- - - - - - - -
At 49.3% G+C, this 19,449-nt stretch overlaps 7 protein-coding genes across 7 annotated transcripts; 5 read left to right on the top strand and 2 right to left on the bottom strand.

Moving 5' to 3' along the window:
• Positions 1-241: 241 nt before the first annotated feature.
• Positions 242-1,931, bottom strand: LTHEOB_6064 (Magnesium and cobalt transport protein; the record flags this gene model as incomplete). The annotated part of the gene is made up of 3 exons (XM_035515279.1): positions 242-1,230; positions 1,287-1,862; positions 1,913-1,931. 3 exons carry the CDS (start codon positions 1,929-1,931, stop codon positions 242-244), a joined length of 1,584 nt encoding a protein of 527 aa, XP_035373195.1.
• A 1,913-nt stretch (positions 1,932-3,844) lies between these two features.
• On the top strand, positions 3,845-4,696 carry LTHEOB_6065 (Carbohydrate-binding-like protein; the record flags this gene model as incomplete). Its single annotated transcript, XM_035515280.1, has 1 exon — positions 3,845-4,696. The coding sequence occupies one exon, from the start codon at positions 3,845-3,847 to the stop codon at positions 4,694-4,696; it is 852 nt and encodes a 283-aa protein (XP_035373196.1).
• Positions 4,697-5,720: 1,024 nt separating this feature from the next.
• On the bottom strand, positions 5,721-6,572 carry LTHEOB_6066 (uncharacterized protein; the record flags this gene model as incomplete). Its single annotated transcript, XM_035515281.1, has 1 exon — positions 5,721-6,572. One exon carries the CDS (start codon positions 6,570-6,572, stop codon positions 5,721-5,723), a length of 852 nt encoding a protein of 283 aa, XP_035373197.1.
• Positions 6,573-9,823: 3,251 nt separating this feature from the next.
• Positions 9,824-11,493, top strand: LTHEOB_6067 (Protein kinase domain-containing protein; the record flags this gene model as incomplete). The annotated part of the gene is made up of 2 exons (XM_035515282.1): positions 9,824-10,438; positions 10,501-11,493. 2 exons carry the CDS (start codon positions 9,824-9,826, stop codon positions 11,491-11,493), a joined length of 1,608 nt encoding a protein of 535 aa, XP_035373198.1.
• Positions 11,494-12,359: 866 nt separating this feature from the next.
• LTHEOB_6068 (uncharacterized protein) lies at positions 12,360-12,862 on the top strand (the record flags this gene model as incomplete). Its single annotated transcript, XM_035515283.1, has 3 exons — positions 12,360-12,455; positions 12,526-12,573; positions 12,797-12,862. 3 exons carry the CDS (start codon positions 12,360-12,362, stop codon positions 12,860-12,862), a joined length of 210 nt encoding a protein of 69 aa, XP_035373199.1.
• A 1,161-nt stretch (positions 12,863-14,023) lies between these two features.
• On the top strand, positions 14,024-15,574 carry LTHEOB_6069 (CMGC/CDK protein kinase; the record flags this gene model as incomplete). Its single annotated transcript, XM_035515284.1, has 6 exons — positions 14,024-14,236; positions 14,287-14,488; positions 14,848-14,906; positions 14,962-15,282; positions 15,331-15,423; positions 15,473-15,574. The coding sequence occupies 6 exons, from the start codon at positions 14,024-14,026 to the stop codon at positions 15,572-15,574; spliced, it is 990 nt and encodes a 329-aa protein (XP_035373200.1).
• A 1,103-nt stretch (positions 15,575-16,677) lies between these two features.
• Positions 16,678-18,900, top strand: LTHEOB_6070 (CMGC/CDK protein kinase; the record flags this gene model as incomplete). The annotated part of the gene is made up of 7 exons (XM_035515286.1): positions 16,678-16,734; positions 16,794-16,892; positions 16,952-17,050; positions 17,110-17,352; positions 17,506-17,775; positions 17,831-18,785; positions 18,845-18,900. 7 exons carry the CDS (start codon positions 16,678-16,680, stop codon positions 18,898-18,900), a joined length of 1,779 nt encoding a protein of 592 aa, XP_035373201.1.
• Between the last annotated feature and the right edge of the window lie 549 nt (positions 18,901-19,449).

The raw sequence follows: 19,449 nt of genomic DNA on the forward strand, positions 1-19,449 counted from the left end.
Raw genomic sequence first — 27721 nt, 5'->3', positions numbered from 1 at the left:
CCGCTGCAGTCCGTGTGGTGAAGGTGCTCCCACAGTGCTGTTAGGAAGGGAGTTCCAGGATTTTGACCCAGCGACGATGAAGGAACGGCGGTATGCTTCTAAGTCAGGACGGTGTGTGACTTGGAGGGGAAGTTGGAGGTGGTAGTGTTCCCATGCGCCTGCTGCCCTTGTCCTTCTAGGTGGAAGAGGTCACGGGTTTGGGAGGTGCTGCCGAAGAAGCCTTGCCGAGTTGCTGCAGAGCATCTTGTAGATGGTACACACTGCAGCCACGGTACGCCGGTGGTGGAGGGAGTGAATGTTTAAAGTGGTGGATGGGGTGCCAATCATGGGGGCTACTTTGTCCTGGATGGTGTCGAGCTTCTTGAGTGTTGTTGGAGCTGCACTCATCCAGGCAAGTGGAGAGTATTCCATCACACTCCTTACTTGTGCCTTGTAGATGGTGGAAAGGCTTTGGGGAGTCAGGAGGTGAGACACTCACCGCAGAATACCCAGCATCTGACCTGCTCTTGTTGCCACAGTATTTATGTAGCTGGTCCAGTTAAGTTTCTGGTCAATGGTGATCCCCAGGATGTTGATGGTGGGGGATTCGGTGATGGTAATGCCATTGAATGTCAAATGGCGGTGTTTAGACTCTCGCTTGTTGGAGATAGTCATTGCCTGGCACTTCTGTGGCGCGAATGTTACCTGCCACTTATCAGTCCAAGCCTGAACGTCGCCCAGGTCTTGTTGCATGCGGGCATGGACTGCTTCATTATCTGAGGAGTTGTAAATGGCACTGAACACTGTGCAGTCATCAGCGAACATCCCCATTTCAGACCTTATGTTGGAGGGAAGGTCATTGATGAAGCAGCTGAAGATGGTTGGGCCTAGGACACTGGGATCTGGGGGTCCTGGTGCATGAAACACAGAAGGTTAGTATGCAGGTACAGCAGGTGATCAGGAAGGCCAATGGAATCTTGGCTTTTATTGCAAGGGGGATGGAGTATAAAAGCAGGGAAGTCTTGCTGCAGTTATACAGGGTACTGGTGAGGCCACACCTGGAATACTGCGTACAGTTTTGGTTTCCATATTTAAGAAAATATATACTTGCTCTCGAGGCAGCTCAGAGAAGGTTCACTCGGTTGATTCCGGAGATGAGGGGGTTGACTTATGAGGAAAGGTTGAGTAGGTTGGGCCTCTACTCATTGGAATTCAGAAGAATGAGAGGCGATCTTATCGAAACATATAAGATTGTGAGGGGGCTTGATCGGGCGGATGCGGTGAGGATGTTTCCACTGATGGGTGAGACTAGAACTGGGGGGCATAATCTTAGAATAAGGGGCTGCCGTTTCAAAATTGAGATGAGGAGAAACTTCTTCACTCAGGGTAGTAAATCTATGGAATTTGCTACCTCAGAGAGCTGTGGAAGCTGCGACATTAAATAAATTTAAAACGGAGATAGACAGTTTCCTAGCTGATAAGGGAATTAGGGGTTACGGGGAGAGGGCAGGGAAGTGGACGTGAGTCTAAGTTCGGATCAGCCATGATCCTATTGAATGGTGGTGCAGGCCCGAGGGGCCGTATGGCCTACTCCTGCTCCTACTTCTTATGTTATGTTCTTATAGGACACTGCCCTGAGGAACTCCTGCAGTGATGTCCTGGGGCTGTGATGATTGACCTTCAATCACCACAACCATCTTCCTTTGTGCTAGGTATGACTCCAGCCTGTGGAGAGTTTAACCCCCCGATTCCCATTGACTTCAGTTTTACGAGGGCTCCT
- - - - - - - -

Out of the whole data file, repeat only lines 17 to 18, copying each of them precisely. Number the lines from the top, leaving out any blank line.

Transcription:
• Between the last annotated feature and the right edge of the window lie 549 nt (positions 18,901-19,449).

The raw sequence follows: 19,449 nt of genomic DNA on the forward strand, positions 1-19,449 counted from the left end.